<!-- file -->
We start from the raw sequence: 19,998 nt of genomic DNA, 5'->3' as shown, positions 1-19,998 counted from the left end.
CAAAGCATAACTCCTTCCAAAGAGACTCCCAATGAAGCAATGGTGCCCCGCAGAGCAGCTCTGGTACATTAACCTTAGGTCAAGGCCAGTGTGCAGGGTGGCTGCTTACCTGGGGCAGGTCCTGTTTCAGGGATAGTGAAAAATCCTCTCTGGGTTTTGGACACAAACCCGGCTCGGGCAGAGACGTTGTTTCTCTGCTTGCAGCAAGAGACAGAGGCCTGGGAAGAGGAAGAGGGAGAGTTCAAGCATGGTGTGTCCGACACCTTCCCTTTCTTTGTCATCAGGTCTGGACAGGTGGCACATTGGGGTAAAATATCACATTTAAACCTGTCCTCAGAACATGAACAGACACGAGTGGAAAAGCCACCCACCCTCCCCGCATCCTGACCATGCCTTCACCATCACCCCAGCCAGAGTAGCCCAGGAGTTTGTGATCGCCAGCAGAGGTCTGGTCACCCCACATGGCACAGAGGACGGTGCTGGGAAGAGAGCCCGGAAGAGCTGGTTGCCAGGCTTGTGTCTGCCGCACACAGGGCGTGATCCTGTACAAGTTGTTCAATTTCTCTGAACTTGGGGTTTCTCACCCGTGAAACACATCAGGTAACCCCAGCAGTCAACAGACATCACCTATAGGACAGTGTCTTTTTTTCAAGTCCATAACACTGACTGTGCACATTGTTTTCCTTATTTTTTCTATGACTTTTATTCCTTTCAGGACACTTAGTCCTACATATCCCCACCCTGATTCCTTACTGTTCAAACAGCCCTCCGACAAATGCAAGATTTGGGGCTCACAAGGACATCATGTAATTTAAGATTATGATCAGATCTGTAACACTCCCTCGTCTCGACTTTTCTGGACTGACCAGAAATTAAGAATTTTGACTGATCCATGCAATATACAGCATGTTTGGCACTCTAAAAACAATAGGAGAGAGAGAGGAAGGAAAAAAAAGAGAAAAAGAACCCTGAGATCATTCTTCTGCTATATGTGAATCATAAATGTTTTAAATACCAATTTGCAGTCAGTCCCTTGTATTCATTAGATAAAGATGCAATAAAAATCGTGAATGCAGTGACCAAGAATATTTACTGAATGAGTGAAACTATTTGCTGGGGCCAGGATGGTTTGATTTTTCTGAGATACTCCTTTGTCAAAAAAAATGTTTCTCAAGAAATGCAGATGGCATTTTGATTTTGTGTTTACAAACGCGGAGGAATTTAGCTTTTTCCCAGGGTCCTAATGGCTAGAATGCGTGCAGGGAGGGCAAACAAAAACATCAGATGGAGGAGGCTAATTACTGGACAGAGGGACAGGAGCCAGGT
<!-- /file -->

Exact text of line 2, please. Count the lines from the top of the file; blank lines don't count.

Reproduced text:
CAAAGCATAACTCCTTCCAAAGAGACTCCCAATGAAGCAATGGTGCCCCGCAGAGCAGCTCTGGTACATTAACCTTAGGTCAAGGCCAGTGTGCAGGGTGGCTGCTTACCTGGGGCAGGTCCTGTTTCAGGGATAGTGAAAAATCCTCTCTGGGTTTTGGACACAAACCCGGCTCGGGCAGAGACGTTGTTTCTCTGCTTGCAGCAAGAGACAGAGGCCTGGGAAGAGGAAGAGGGAGAGTTCAAGCATGGTGTGTCCGACACCTTCCCTTTCTTTGTCATCAGGTCTGGACAGGTGGCACATTGGGGTAAAATATCACATTTAAACCTGTCCTCAGAACATGAACAGACACGAGTGGAAAAGCCACCCACCCTCCCCGCATCCTGACCATGCCTTCACCATCACCCCAGCCAGAGTAGCCCAGGAGTTTGTGATCGCCAGCAGAGGTCTGGTCACCCCACATGGCACAGAGGACGGTGCTGGGAAGAGAGCCCGGAAGAGCTGGTTGCCAGGCTTGTGTCTGCCGCACACAGGGCGTGATCCTGTACAAGTTGTTCAATTTCTCTGAACTTGGGGTTTCTCACCCGTGAAACACATCAGGTAACCCCAGCAGTCAACAGACATCACCTATAGGACAGTGTCTTTTTTTCAAGTCCATAACACTGACTGTGCACATTGTTTTCCTTATTTTTTCTATGACTTTTATTCCTTTCAGGACACTTAGTCCTACATATCCCCACCCTGATTCCTTACTGTTCAAACAGCCCTCCGACAAATGCAAGATTTGGGGCTCACAAGGACATCATGTAATTTAAGATTATGATCAGATCTGTAACACTCCCTCGTCTCGACTTTTCTGGACTGACCAGAAATTAAGAATTTTGACTGATCCATGCAATATACAGCATGTTTGGCACTCTAAAAACAATAGGAGAGAGAGAGGAAGGAAAAAAAAGAGAAAAAGAACCCTGAGATCATTCTTCTGCTATATGTGAATCATAAATGTTTTAAATACCAATTTGCAGTCAGTCCCTTGTATTCATTAGATAAAGATGCAATAAAAATCGTGAATGCAGTGACCAAGAATATTTACTGAATGAGTGAAACTATTTGCTGGGGCCAGGATGGTTTGATTTTTCTGAGATACTCCTTTGTCAAAAAAAATGTTTCTCAAGAAATGCAGATGGCATTTTGATTTTGTGTTTACAAACGCGGAGGAATTTAGCTTTTTCCCAGGGTCCTAATGGCTAGAATGCGTGCAGGGAGGGCAAACAAAAACATCAGATGGAGGAGGCTAATTACTGGACAGAGGGACAGGAGCCAGGT